Utility bills and other household essentials might need time tending to, and an offer of help might be appreciated. Work out the moneys needed, if that makes you more comfortable, in lieu of paying for it yourselves first.

Same can be said for household groceries, for food or even topping up of toilet paper. Although the likelihood of "cooking" at dire times might be a stretch, other household amenities need to be considered.

Either they are bought for, or physical help is offered to help wheel a trolley back with a family member, or even a weekend car ride back from the grocers.

Is one of the key requirements, but this is volatile as "timing" is constantly flexible. The only person that drives in the Heng Family, is my brother, who lives physically away from us (dad, mum, sis and me). And while he might send us home at nights, he is also not our private chauffeur, able to bring us about at any time of the day.

So far, we have been cabbing it. Imagine each trip to SGH would be around SGD$17 to SGD$28+ - depending on time of day (ERPs etc), so to and fro could be around SGD$50+ per trip. Now imagine that daily, x 3 persons.

But understandably, an offer of transport is not a truly feasible option to offer, but perhaps a day when multiple things are happening, like paying bills, going grocery shopping etc.

Nevertheless, we thank everyone for their offer of "help", in whatever form they take :)

From Hospital to Hospice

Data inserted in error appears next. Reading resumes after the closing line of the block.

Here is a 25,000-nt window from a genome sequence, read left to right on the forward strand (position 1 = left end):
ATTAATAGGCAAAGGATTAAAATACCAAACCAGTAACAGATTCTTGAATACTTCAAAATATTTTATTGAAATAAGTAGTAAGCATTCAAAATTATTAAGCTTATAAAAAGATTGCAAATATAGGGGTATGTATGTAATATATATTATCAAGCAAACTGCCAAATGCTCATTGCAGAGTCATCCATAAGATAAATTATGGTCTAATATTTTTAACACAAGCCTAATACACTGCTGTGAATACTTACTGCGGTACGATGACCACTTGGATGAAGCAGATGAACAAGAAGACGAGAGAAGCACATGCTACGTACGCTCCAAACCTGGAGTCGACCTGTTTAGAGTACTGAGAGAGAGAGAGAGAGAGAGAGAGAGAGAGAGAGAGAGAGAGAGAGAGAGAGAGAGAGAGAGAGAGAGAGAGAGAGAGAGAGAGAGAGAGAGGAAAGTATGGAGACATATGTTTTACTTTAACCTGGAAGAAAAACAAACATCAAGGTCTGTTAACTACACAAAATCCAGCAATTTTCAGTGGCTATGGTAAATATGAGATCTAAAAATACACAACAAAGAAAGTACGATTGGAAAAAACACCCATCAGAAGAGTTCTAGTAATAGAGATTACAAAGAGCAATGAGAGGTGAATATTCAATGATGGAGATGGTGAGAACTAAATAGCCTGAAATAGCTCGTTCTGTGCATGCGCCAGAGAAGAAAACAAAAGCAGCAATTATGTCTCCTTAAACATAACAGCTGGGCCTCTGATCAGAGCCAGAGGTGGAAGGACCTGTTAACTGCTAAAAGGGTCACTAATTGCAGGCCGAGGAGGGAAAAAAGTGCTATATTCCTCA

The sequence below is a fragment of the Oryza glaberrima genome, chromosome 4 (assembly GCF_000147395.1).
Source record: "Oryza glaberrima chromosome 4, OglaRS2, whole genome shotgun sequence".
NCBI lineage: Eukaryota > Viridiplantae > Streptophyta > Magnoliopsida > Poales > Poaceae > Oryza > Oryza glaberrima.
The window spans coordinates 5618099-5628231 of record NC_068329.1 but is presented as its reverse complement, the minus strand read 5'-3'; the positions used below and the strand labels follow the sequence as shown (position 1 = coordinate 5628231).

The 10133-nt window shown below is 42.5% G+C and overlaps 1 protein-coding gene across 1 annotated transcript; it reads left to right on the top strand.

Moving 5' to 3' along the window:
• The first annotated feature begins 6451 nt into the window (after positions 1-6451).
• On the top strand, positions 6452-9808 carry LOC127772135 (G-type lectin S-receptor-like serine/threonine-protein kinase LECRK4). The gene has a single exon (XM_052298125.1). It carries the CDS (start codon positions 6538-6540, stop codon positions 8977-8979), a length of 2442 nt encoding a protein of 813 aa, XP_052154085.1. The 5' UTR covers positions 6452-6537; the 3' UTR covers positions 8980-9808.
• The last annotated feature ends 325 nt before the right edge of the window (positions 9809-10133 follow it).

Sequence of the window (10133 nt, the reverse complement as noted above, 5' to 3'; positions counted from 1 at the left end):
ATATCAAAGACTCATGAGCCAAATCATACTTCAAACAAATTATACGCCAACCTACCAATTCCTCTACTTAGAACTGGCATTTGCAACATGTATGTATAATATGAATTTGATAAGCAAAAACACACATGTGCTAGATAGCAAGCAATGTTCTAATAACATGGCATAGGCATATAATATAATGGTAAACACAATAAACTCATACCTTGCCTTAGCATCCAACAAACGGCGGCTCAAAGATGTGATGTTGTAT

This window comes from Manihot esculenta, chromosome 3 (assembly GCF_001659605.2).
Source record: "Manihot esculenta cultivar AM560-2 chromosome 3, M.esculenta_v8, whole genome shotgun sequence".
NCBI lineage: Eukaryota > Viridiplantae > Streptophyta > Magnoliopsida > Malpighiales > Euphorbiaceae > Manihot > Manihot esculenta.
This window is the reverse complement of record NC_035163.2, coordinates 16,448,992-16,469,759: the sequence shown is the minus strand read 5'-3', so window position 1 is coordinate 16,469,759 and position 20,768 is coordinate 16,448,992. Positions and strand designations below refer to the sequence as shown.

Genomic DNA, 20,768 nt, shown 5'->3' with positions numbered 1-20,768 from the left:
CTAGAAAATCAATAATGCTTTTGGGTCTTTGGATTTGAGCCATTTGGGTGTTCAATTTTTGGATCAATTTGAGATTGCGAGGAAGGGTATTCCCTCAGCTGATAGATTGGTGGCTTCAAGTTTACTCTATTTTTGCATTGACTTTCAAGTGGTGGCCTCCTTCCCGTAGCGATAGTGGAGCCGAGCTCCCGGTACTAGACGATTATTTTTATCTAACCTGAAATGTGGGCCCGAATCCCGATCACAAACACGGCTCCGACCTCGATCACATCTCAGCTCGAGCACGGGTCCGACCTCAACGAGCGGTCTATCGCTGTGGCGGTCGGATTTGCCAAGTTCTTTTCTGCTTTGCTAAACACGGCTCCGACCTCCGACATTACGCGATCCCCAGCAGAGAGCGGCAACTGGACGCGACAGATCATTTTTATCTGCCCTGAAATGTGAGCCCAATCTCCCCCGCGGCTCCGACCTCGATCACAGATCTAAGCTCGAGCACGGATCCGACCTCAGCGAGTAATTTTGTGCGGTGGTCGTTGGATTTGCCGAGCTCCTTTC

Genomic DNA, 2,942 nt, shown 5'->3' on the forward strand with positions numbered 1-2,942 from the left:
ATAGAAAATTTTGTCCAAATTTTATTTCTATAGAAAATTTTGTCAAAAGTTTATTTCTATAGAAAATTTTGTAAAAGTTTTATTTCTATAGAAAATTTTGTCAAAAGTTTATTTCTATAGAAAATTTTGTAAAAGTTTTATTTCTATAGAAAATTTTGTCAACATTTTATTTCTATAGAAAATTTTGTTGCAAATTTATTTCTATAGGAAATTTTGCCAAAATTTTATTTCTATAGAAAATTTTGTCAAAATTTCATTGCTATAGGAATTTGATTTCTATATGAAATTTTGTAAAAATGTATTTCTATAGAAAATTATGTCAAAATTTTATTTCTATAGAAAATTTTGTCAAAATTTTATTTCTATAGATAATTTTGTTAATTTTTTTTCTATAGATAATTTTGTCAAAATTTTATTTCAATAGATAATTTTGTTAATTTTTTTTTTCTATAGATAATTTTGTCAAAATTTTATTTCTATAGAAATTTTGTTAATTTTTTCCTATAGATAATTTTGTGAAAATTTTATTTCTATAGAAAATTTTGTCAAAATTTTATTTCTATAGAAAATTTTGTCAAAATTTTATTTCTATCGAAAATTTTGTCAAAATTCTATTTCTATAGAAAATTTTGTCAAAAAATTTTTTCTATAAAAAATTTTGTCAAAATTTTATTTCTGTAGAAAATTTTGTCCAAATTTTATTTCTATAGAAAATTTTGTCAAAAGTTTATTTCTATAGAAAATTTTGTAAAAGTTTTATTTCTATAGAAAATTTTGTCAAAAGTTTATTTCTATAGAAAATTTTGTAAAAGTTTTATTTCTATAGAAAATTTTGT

In the midst of the chaos what was our first week in SGH Ward 46, we were contacted by and met with a social worker representing the National Cancer Center (NCC), who were to advice us on the next step for dad's care, which was to be moved to a "hospice", to spend the remainder of his days on this mortal world.

The way it works is, the NCC will liaise with the chosen hospice/establishment (within NCC's selection), to arrange for bedding availability, and even ambulance transport, as well as medical requirements - such as pain management etc - once the patient is brought over to said hospice/establishment.

And via this arrangement between NCC and chosen hospice/establishment, we would get to enjoy the government subsidies afforded, as well as payment via Medisave, partial or otherwise.

Based on our simple criteria (I had asked for a location closer to us in Pasir Ris), a hospice/hospital was chosen, and apparently applied for, without further confirmation from us.

So I was with surprise that I received a call from the hospice/establishment a day after I had a chat with the social worker, and was told dad was to be moved on the fourth day since he had been warded.

We were all frankly dumbfounded, as the speed was overwhelmingly fast, but most importantly, we were not told of the application, and had not even had a chance to tell dad. Heck, we were still in dire worry about dad's condition!

But seems the hospital felt dad was able to be transported.

We had delayed the move to a Friday, while both myself and my brother sped to the chosen hospice for a recce trip - we needed to see where it was that dad was to go stay!

(Ironically, I was here at the first location, years ago filming
in one of the ward/rooms, for a Chinese television series…)